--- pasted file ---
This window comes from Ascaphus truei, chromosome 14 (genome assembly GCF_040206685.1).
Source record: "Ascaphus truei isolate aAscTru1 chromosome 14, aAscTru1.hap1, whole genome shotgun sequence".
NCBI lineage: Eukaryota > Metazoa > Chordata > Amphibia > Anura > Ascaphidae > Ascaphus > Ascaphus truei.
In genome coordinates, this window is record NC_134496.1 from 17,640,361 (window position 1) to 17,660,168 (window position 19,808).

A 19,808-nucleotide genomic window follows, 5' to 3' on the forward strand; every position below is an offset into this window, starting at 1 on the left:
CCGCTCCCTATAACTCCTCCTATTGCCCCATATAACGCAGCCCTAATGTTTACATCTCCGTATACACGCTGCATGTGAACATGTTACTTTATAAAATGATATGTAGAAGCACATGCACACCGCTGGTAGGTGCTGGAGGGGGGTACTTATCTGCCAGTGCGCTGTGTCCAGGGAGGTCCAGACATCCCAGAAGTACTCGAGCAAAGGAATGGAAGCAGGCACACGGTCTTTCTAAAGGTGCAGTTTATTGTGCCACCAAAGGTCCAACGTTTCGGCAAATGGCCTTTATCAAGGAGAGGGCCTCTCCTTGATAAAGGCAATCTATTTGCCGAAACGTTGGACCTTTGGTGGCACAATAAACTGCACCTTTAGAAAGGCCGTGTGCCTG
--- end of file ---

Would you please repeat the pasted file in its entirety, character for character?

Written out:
This window comes from Ascaphus truei, chromosome 14 (genome assembly GCF_040206685.1).
Source record: "Ascaphus truei isolate aAscTru1 chromosome 14, aAscTru1.hap1, whole genome shotgun sequence".
NCBI lineage: Eukaryota > Metazoa > Chordata > Amphibia > Anura > Ascaphidae > Ascaphus > Ascaphus truei.
In genome coordinates, this window is record NC_134496.1 from 17,640,361 (window position 1) to 17,660,168 (window position 19,808).

A 19,808-nucleotide genomic window follows, 5' to 3' on the forward strand; every position below is an offset into this window, starting at 1 on the left:
CCGCTCCCTATAACTCCTCCTATTGCCCCATATAACGCAGCCCTAATGTTTACATCTCCGTATACACGCTGCATGTGAACATGTTACTTTATAAAATGATATGTAGAAGCACATGCACACCGCTGGTAGGTGCTGGAGGGGGGTACTTATCTGCCAGTGCGCTGTGTCCAGGGAGGTCCAGACATCCCAGAAGTACTCGAGCAAAGGAATGGAAGCAGGCACACGGTCTTTCTAAAGGTGCAGTTTATTGTGCCACCAAAGGTCCAACGTTTCGGCAAATGGCCTTTATCAAGGAGAGGGCCTCTCCTTGATAAAGGCAATCTATTTGCCGAAACGTTGGACCTTTGGTGGCACAATAAACTGCACCTTTAGAAAGGCCGTGTGCCTG